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Implications of Imported Used Cooking Oil (UCO) as a Biodiesel Feedstock

Category: feedstocks,biofuels
Published: 20/06/2019
Author: NNFCC
Increasing imports of UCO to the EU for use as biodiesel feedstock could have unintended and significant environmental consequences.


This report discusses:

  • How UK biofuels policy is driving the use of imported Used Cooking Oil to produce biodiesel
  • Why there’s a need for rigorous checks on the provenance of Used Cooking Oil sourced from outside the EU to ensure its sustainability
  • How UK biofuels policy could indirectly lead to the unintended increase in the use of virgin vegetable oils, such as palm oil, as animal feed

Reasons to read

  • Learn why increasing the use of UCO could be bad for the environment
  • Learn about the correlation between indirect land use change and used cooking oils

Number of pages: 24

Accessibility: This item is freely available


Biodiesel is a class of transport fuel which includes Hydrogenated Vegetable Oil (HVO) and Fatty Acid Methyl Esters (FAME), produced from either vegetable oils or animal fats. Intended as a replacement for fossil-derived diesel, FAME biodiesel forms a significant component of the total renewable fuels supplied in the UK. Between April 2017 and April 2018, nearly half of the 1,600 million litres of renewable fuel supplied in the UK was biodiesel.

The dominant feedstock for biodiesel consumed in the UK is Used Cooking Oil (UCO). Its utilisation as a feedstock has increased significantly within the EU. Between 2011 and 2016 there was a 360% increase in its use, rising from 0.68 million tonnes to 2.44 million tonnes in just 5 years.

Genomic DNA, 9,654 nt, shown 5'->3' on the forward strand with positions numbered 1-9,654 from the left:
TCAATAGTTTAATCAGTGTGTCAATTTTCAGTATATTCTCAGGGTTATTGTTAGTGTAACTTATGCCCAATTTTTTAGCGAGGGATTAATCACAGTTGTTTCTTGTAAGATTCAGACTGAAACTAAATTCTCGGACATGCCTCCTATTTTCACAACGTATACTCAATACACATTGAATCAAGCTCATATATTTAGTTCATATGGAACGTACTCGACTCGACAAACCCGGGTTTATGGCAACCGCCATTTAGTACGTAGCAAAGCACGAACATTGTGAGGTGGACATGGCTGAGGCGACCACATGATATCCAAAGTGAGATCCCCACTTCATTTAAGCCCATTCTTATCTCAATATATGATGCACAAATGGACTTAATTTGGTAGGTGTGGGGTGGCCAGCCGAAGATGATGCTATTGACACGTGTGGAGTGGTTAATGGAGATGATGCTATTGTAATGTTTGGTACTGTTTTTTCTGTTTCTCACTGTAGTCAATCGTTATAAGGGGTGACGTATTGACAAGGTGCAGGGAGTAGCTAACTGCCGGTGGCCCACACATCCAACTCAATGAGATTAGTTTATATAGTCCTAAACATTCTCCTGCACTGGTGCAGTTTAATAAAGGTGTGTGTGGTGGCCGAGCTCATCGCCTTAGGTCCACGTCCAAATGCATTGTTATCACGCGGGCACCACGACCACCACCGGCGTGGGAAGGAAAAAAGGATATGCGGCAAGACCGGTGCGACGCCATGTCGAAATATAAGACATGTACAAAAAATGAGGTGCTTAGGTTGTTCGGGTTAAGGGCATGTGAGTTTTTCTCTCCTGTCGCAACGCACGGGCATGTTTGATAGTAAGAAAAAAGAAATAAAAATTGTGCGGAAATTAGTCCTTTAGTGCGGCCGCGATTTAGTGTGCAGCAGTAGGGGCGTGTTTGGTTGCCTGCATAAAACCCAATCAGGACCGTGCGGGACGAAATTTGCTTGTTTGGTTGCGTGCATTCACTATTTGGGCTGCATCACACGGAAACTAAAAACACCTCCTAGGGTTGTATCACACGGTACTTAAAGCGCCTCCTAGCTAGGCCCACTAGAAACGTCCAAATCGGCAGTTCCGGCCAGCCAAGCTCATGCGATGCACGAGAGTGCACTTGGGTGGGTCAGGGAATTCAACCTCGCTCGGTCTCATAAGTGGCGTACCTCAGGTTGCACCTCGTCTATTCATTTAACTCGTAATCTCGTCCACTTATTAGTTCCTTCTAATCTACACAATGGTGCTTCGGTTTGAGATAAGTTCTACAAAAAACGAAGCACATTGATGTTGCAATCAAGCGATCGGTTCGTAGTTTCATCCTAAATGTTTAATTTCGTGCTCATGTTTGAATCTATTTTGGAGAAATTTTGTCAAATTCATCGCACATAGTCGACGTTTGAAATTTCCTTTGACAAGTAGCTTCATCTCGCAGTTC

To meet the growing demand for UCO, sourcing and importing from outside the EU is the only legitimate option for increasing supply. However, as there are no current globally agreed standards for UCO, suppliers are only required to meet the operator’s specifications, resulting in a wide variety of qualities and chemical compositions.

The current import of UCO is predominately from China, Indonesia and Malaysia; estimates of UCO capacity and availability within these countries are inherently difficult to validate; indeed, without a proper understanding of the current volumes of waste oil generated, it is almost impossible to substantiate the GHG savings associated with the feedstock. Additionally, it is difficult to assess if additional wastes and/or the use of unsustainable virgin materials is being indirectly stimulated as a result of the EU’s policy support for imported UCO.

If the use of imported UCO is to continue, then confidence in its supply chain should be paramount; the certification process of UCO – specifically when sourced from outside the EU, where it is likely to be used as an animal feed – should be robust, helping to ensure that the feedstock meets necessary levels of traceability and sustainability.

This report reviews the potential sustainability and fuel quality implications of a biofuels policy which stimulates the import of UCO from outside the EU as a biodiesel feedstock.

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